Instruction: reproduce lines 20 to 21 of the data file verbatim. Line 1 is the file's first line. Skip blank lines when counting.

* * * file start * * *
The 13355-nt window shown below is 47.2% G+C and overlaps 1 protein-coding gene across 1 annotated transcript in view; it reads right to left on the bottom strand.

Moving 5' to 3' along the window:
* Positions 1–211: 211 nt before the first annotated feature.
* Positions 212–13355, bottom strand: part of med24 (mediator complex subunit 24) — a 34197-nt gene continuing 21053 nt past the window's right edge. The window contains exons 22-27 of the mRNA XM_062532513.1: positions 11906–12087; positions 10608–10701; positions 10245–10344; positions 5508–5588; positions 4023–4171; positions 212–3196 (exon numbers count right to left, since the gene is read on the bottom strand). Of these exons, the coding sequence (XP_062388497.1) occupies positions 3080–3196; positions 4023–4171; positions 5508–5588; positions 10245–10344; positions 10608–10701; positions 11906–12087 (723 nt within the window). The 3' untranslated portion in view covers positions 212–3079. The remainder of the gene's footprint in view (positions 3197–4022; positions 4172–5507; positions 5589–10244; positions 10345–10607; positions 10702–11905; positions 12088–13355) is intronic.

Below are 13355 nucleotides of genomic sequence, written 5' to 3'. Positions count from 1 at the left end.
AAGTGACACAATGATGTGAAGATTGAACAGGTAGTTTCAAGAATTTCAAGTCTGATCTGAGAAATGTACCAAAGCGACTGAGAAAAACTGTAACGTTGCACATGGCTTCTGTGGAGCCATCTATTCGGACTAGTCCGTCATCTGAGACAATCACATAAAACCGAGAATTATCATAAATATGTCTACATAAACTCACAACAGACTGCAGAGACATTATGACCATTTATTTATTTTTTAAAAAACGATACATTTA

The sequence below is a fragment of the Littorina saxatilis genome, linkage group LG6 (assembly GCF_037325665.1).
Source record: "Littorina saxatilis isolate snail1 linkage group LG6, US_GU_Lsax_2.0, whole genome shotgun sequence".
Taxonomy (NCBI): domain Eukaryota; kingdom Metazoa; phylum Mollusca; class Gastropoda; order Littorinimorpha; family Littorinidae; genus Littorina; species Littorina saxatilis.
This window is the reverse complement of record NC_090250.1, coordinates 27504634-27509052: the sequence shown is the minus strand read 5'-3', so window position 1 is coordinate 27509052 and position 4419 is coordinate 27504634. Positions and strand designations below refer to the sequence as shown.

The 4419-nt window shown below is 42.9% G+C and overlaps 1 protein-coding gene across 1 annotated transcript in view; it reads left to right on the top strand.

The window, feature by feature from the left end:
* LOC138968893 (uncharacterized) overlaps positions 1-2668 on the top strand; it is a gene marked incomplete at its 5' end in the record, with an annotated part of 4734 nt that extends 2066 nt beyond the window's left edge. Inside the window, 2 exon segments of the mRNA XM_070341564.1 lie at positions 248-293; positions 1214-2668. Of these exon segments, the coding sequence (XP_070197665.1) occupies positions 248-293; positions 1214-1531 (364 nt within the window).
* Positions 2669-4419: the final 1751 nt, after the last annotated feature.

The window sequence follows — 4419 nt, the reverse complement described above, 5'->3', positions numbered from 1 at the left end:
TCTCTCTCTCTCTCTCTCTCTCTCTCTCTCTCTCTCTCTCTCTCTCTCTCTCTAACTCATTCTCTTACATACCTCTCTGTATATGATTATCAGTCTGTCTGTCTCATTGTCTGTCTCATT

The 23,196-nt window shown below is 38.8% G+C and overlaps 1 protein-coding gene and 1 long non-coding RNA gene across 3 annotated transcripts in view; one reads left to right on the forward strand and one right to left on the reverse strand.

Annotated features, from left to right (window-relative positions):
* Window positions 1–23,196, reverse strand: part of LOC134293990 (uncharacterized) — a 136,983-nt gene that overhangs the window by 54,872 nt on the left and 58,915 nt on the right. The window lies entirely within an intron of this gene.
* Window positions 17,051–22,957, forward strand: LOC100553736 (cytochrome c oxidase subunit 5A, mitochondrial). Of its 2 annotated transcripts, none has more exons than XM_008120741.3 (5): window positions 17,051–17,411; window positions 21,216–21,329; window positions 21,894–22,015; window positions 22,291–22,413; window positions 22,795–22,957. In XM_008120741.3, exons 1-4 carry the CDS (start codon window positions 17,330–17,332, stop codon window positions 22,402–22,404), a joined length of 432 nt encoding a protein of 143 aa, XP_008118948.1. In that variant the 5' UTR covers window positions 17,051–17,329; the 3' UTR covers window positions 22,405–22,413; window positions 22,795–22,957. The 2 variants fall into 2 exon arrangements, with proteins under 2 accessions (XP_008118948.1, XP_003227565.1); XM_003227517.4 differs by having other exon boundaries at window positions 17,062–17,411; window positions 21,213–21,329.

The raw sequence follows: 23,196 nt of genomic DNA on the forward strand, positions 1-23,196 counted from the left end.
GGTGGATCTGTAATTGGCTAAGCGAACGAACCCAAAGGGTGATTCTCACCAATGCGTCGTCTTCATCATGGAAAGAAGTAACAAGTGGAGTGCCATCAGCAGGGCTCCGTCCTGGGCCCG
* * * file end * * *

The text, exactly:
* Window positions 17,051–22,957, forward strand: LOC100553736 (cytochrome c oxidase subunit 5A, mitochondrial). Of its 2 annotated transcripts, none has more exons than XM_008120741.3 (5): window positions 17,051–17,411; window positions 21,216–21,329; window positions 21,894–22,015; window positions 22,291–22,413; window positions 22,795–22,957. In XM_008120741.3, exons 1-4 carry the CDS (start codon window positions 17,330–17,332, stop codon window positions 22,402–22,404), a joined length of 432 nt encoding a protein of 143 aa, XP_008118948.1. In that variant the 5' UTR covers window positions 17,051–17,329; the 3' UTR covers window positions 22,405–22,413; window positions 22,795–22,957. The 2 variants fall into 2 exon arrangements, with proteins under 2 accessions (XP_008118948.1, XP_003227565.1); XM_003227517.4 differs by having other exon boundaries at window positions 17,062–17,411; window positions 21,213–21,329.

The raw sequence follows: 23,196 nt of genomic DNA on the forward strand, positions 1-23,196 counted from the left end.